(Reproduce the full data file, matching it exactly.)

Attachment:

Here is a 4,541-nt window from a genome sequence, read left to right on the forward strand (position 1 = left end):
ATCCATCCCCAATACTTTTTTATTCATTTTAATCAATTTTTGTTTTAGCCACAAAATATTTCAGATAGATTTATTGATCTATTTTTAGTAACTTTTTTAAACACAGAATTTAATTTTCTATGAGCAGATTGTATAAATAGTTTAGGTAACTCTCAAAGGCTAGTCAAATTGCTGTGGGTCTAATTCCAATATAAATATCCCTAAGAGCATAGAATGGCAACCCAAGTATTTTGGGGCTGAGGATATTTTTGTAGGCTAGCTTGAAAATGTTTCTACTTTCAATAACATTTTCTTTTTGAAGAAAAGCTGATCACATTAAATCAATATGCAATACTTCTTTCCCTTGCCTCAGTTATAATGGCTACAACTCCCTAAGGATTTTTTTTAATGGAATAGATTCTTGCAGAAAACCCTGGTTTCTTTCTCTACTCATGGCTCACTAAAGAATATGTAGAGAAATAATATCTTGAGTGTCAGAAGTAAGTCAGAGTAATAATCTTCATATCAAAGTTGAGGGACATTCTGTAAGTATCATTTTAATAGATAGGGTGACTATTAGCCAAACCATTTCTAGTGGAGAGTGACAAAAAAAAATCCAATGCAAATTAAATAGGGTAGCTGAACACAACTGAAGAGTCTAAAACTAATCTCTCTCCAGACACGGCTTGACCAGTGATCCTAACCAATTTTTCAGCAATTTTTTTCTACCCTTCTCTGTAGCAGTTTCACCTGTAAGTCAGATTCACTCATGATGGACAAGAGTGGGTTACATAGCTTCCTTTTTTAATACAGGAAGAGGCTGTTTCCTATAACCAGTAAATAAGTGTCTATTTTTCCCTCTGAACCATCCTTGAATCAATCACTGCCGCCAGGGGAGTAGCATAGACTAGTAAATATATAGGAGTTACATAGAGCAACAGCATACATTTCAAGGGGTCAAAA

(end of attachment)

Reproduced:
Here is a 4,541-nt window from a genome sequence, read left to right on the forward strand (position 1 = left end):
ATCCATCCCCAATACTTTTTTATTCATTTTAATCAATTTTTGTTTTAGCCACAAAATATTTCAGATAGATTTATTGATCTATTTTTAGTAACTTTTTTAAACACAGAATTTAATTTTCTATGAGCAGATTGTATAAATAGTTTAGGTAACTCTCAAAGGCTAGTCAAATTGCTGTGGGTCTAATTCCAATATAAATATCCCTAAGAGCATAGAATGGCAACCCAAGTATTTTGGGGCTGAGGATATTTTTGTAGGCTAGCTTGAAAATGTTTCTACTTTCAATAACATTTTCTTTTTGAAGAAAAGCTGATCACATTAAATCAATATGCAATACTTCTTTCCCTTGCCTCAGTTATAATGGCTACAACTCCCTAAGGATTTTTTTTAATGGAATAGATTCTTGCAGAAAACCCTGGTTTCTTTCTCTACTCATGGCTCACTAAAGAATATGTAGAGAAATAATATCTTGAGTGTCAGAAGTAAGTCAGAGTAATAATCTTCATATCAAAGTTGAGGGACATTCTGTAAGTATCATTTTAATAGATAGGGTGACTATTAGCCAAACCATTTCTAGTGGAGAGTGACAAAAAAAAATCCAATGCAAATTAAATAGGGTAGCTGAACACAACTGAAGAGTCTAAAACTAATCTCTCTCCAGACACGGCTTGACCAGTGATCCTAACCAATTTTTCAGCAATTTTTTTCTACCCTTCTCTGTAGCAGTTTCACCTGTAAGTCAGATTCACTCATGATGGACAAGAGTGGGTTACATAGCTTCCTTTTTTAATACAGGAAGAGGCTGTTTCCTATAACCAGTAAATAAGTGTCTATTTTTCCCTCTGAACCATCCTTGAATCAATCACTGCCGCCAGGGGAGTAGCATAGACTAGTAAATATATAGGAGTTACATAGAGCAACAGCATACATTTCAAGGGGTCAAAA